Best way to connect to remote, server-side database with Expo?

Hi! I’m new to Expo and JavaScript. I’m trying to figure out the best way for my app to connect to a remote RDS database hosted by AWS. I have a Postgres database (although I could change it to SQLite or any other provider) and I want my app to access and edit this database as users use it (i.e. to load info for each user, record posts from a user, etc). I found pg is a library that allows you to connect to remote Postgres databases in JavaScript, but it does not seem to work with Expo because it uses Node Standard Library APIs. Is there a library to perform this task recommended by Expo? I know of the SQLite library but this seems to only be for using client side databases whereas I’d like to be able for my app to connect to a database on my server.

Any help would be greatly appreciated!

My SDK Version is 37.0.1 and I’m building my app for IOS and Android.

Hi

Connecting to a database directly from an Expo app (or e.g. JavaScript running in a browser) is not secure. If you do that any hacker would easily gain full access to your database.

For this reason you will need a server between your app and the database that controls the access and makes sure the user of the app is authenticated and that the app only makes allowed and sensible queries. There are basically an infinite number of ways to write this server code. e.g. it could be an app written in PHP or Ruby on Rails or Django or Flask or one of many Java frameworks or JavaScript (running on node) etc. If it’s written in JavaScript you’d be able to use the pg library you found.

So then the mobile app makes HTTP requests to the server. The server makes sure the requests are from valid users and that the user has the relevant permissions to e.g. delete the records they want to delete or whatever and then makes the request to the database on the user’s behalf. It will then return the results to the app (e.g. as some JSON data). When the app receives the response from the server it can update the UI as appropriate or notify the user that there was an error or whatever.

I hope this gives you an idea of what is needed.

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Thank you! That makes a lot of sense. One follow up question: what is the standard way for the server to make sure that the requests are from a valid user? Would I send a user’s username and password in the HTTP request to the server and it checks it against a database before proceeding with the request? Should this only be done with HTTPS? Or would sending the username and password in any form just be a bad idea?

Thanks so much for the helpful answer!

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There are a couple of ways to do this. Yes, one way is to POST the user’s username and password to the server. And you’re right that this should be done over HTTPS. The server should validate the username and password (Careful. Don’t store the passwords in the database as plain text. Otherwise if someone manages to hack your server they will have access to the users’ passwords that they have probably reused for Gmail etc. so the hacker might be able to use them to gain access to other accounts belonging to the user. Also, don’t just run them through MD5 either, because although that’s much better than storing them in the clear, it’s still often possible to get the original password back e.g. using a reverse hash lookup or via brute forcing the hash. You need to “salt” the password hashes. Basically you should not implement this from scratch yourself unless you know what you’re doing. You should use whatever your framework provides for authenticating users. e.g. Rails has Devise and Omniauth for this sort of thing.)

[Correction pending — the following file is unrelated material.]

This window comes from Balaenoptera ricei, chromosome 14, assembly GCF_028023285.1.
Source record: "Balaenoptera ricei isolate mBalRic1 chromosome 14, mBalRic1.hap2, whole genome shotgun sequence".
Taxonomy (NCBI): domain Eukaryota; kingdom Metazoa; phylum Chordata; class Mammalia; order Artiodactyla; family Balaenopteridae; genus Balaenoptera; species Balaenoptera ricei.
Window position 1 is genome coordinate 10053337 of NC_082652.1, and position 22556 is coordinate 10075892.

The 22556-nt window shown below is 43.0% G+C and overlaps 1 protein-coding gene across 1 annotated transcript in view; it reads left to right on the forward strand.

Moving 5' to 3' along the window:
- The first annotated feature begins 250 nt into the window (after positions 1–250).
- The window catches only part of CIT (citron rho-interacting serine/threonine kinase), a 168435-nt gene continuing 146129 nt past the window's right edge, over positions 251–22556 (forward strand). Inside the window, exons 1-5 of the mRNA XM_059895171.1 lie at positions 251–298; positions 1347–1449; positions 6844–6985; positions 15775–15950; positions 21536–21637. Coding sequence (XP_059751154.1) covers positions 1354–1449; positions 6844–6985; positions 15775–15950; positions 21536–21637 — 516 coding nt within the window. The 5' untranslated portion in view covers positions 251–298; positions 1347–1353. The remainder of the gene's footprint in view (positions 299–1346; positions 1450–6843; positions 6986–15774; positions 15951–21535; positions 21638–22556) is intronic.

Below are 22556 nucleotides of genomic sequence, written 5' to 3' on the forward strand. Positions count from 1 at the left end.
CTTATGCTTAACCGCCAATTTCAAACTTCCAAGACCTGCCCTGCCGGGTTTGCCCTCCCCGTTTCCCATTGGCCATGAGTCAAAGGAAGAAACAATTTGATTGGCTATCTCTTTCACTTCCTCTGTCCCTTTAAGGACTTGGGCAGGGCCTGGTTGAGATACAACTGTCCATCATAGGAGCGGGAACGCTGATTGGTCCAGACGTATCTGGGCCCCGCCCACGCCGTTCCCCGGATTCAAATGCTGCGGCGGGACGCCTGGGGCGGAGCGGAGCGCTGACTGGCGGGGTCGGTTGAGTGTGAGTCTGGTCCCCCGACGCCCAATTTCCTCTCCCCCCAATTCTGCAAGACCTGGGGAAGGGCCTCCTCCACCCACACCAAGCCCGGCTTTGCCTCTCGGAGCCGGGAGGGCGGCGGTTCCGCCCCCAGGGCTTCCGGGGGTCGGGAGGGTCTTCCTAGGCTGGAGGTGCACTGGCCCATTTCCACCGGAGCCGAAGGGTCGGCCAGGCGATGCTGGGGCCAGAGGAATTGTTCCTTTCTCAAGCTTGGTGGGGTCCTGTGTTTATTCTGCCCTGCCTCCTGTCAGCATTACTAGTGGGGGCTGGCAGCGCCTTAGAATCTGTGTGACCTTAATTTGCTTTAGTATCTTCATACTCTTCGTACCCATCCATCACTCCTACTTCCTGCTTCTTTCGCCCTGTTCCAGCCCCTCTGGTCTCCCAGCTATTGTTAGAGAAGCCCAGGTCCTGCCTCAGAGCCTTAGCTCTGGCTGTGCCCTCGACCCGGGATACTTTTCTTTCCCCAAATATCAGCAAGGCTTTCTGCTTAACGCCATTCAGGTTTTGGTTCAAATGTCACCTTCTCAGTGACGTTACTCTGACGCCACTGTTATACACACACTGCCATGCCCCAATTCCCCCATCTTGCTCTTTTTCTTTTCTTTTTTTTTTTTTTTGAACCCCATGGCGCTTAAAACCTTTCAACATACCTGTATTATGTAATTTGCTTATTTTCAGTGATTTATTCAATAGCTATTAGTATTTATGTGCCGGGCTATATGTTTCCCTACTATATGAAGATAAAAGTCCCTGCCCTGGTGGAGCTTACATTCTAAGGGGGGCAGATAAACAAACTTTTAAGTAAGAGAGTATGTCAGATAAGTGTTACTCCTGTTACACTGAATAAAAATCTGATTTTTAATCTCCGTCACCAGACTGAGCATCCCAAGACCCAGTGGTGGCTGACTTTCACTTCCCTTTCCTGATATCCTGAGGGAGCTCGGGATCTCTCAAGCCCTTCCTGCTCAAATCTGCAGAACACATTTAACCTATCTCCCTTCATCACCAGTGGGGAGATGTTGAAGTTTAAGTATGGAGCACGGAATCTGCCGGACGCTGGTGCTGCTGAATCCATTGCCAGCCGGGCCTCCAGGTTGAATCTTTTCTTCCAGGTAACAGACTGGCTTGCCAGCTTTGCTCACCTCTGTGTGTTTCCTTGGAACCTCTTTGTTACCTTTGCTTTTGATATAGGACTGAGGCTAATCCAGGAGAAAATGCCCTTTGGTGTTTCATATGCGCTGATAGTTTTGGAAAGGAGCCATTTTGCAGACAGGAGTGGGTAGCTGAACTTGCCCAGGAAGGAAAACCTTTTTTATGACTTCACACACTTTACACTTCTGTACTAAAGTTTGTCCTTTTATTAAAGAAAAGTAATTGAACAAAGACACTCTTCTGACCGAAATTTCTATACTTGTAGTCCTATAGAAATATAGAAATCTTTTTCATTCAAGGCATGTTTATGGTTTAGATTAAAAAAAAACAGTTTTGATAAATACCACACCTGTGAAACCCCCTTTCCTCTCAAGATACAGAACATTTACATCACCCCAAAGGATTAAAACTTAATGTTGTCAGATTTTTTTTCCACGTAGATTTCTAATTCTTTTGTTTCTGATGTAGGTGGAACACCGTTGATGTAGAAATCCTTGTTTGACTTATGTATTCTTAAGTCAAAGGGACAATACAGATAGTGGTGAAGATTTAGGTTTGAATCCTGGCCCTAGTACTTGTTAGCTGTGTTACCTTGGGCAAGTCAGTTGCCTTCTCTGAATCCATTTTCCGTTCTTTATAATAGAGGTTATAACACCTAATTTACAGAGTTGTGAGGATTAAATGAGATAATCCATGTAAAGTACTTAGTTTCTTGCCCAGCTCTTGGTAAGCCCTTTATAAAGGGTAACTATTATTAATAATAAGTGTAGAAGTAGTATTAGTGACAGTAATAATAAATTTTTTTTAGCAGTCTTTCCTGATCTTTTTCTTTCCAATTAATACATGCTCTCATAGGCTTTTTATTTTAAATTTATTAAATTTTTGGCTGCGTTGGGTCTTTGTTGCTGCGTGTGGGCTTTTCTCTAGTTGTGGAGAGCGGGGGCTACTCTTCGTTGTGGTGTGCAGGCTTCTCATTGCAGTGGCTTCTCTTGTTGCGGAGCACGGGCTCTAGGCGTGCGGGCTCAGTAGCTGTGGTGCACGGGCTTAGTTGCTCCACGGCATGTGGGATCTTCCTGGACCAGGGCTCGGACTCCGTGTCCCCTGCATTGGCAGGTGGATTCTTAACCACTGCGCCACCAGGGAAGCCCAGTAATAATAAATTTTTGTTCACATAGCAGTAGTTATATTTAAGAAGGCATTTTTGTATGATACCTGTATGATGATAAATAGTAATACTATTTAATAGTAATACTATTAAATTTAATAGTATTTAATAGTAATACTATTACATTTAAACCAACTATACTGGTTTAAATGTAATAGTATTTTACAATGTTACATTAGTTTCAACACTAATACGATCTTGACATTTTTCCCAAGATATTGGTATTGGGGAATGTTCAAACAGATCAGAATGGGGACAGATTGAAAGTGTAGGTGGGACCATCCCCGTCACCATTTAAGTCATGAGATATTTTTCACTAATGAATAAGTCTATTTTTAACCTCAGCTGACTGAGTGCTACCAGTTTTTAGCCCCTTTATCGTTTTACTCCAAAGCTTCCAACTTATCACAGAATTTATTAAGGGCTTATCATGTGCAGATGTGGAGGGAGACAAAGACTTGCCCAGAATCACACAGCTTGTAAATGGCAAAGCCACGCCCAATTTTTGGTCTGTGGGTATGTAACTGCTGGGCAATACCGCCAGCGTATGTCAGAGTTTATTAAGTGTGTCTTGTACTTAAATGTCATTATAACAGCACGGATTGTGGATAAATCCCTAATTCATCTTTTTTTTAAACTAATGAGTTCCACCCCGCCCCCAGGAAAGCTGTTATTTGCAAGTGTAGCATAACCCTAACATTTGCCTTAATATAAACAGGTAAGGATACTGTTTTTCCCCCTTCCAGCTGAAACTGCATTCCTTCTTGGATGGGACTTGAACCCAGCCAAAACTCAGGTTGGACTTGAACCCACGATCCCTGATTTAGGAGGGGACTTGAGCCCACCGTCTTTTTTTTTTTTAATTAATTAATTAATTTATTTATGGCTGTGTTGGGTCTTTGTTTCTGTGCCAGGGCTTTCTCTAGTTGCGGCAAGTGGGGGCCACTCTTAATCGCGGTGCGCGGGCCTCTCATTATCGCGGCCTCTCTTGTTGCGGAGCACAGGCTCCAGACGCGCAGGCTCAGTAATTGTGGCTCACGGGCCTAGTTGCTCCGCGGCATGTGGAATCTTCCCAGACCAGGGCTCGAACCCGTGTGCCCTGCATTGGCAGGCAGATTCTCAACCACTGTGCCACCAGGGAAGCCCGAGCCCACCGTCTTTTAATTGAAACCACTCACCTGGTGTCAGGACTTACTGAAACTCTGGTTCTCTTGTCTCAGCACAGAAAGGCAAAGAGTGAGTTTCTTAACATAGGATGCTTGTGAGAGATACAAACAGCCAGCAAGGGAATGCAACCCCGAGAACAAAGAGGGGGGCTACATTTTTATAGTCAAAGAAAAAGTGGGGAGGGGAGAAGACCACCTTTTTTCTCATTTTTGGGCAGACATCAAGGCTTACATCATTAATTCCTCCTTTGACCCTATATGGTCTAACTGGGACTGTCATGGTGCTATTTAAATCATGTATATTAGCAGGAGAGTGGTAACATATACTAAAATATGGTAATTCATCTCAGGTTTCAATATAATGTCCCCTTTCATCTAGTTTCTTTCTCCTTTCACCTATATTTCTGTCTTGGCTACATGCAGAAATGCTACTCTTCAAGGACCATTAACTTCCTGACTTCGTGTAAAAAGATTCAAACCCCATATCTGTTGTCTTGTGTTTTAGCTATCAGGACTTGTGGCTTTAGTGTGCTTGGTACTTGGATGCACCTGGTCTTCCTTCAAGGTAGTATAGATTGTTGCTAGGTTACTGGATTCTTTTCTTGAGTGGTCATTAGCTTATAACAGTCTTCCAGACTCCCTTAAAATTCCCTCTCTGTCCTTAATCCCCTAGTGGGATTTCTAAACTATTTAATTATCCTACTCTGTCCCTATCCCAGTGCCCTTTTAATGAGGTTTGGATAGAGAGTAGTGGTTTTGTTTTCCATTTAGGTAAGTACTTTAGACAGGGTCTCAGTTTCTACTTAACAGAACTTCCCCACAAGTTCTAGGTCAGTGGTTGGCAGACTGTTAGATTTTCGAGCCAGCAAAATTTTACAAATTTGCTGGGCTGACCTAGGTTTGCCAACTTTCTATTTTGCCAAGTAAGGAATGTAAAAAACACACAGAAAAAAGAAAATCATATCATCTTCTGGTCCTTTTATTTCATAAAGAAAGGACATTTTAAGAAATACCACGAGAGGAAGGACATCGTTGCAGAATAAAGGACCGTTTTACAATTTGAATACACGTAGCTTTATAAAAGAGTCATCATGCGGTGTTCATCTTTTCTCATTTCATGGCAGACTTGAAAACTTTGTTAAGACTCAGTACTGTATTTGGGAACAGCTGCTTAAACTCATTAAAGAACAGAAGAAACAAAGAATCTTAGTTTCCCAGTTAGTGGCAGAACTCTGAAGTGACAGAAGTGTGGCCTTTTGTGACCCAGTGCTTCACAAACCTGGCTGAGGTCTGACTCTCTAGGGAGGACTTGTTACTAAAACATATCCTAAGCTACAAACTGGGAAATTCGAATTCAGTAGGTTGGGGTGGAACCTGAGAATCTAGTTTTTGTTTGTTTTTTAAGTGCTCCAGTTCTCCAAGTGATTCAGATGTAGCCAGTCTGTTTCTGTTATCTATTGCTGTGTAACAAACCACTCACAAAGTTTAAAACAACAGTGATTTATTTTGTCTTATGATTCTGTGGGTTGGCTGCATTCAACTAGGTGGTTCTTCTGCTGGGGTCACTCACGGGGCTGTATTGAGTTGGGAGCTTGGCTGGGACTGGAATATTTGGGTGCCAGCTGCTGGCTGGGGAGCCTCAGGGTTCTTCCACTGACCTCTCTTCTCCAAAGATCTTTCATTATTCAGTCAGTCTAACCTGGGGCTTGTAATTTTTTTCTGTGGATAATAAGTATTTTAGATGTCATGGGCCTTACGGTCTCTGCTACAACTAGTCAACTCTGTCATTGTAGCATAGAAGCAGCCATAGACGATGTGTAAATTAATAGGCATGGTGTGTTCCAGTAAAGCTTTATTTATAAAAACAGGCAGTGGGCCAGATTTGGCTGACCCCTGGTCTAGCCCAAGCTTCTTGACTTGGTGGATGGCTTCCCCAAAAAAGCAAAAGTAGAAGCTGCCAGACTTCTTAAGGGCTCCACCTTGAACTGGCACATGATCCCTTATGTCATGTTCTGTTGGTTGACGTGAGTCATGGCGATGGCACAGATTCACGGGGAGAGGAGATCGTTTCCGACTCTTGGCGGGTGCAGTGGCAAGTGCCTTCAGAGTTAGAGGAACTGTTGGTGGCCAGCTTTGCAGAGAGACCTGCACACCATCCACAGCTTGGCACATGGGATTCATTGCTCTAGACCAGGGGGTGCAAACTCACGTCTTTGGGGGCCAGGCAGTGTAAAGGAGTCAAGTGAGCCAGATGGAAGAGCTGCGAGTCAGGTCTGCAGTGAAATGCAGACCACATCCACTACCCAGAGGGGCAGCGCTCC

After the server knows that the user has provided a valid username and password it would normally do something like storing the user’s user_id in the user’s session. Then in the response to the browser or mobile app it would send back a cookie with the user’s session_id. Then in subsequent requests, the browser or mobile app would send the cookie to the server instead of sending the username and password with every request.

The other way to do the authentication, which I am less familiar with, is basically for the user to authenticate against another service like Google, Facebook, Twitter, GitHub, etc. and then get a token back which your app sends to your server to say “Google says I’m such and such a user”. In your database you’d e.g. store a mapping of someuser@gmail.com is user_id X. If you do it this way you don’t need to store the usernames/passwords in your database, so even if your server gets hacked, there are no passwords to steal. There are a few different protocols for doing this sort of thing. The most common these days seems to be OAuth2 + OpenID Connect. In your app you’d use something like this guide. On the server it would depend on what language and framework you’re using. I have never implemented this myself, on the client or the server, so I’m not sure I’ll be much help if you decide to go this route.

The username/password option is definitely easier to implement.

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Thank you so much! This is so helpful to get me started.

See also the documentation on the OWASP site. e.g.:

https://cheatsheetseries.owasp.org/cheatsheets/Authentication_Cheat_Sheet.html

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